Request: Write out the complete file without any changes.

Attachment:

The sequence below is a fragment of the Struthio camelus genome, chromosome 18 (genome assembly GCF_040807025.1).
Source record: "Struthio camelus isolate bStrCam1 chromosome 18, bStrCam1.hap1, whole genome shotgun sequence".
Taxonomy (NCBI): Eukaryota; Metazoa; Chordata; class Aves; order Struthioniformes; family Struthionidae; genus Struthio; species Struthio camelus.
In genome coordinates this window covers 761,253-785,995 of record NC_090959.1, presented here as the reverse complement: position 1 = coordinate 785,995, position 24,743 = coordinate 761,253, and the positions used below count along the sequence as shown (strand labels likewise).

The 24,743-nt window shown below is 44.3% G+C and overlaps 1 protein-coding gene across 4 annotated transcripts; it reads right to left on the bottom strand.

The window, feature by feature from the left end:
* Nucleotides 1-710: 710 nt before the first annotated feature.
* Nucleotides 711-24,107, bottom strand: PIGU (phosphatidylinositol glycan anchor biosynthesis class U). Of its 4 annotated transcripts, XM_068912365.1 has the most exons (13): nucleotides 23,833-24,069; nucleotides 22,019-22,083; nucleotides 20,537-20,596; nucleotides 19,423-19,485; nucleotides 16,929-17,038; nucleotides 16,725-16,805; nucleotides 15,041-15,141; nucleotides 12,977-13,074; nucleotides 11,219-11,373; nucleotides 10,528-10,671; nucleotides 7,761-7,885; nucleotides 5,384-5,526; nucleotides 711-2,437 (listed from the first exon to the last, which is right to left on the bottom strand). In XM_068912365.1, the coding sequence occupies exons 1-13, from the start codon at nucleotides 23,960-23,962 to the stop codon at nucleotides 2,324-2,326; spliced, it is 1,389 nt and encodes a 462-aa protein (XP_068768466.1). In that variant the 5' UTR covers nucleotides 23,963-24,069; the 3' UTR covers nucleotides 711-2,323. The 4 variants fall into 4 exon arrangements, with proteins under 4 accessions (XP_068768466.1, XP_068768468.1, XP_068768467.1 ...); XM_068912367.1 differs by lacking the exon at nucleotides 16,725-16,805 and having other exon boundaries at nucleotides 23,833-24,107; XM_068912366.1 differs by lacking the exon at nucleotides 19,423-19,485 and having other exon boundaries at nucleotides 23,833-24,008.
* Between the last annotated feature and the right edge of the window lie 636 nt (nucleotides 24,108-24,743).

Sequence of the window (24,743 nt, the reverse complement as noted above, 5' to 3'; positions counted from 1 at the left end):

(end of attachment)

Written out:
The sequence below is a fragment of the Struthio camelus genome, chromosome 18 (genome assembly GCF_040807025.1).
Source record: "Struthio camelus isolate bStrCam1 chromosome 18, bStrCam1.hap1, whole genome shotgun sequence".
Taxonomy (NCBI): Eukaryota; Metazoa; Chordata; class Aves; order Struthioniformes; family Struthionidae; genus Struthio; species Struthio camelus.
In genome coordinates this window covers 761,253-785,995 of record NC_090959.1, presented here as the reverse complement: position 1 = coordinate 785,995, position 24,743 = coordinate 761,253, and the positions used below count along the sequence as shown (strand labels likewise).

The 24,743-nt window shown below is 44.3% G+C and overlaps 1 protein-coding gene across 4 annotated transcripts; it reads right to left on the bottom strand.

The window, feature by feature from the left end:
* Nucleotides 1-710: 710 nt before the first annotated feature.
* Nucleotides 711-24,107, bottom strand: PIGU (phosphatidylinositol glycan anchor biosynthesis class U). Of its 4 annotated transcripts, XM_068912365.1 has the most exons (13): nucleotides 23,833-24,069; nucleotides 22,019-22,083; nucleotides 20,537-20,596; nucleotides 19,423-19,485; nucleotides 16,929-17,038; nucleotides 16,725-16,805; nucleotides 15,041-15,141; nucleotides 12,977-13,074; nucleotides 11,219-11,373; nucleotides 10,528-10,671; nucleotides 7,761-7,885; nucleotides 5,384-5,526; nucleotides 711-2,437 (listed from the first exon to the last, which is right to left on the bottom strand). In XM_068912365.1, the coding sequence occupies exons 1-13, from the start codon at nucleotides 23,960-23,962 to the stop codon at nucleotides 2,324-2,326; spliced, it is 1,389 nt and encodes a 462-aa protein (XP_068768466.1). In that variant the 5' UTR covers nucleotides 23,963-24,069; the 3' UTR covers nucleotides 711-2,323. The 4 variants fall into 4 exon arrangements, with proteins under 4 accessions (XP_068768466.1, XP_068768468.1, XP_068768467.1 ...); XM_068912367.1 differs by lacking the exon at nucleotides 16,725-16,805 and having other exon boundaries at nucleotides 23,833-24,107; XM_068912366.1 differs by lacking the exon at nucleotides 19,423-19,485 and having other exon boundaries at nucleotides 23,833-24,008.
* Between the last annotated feature and the right edge of the window lie 636 nt (nucleotides 24,108-24,743).

Sequence of the window (24,743 nt, the reverse complement as noted above, 5' to 3'; positions counted from 1 at the left end):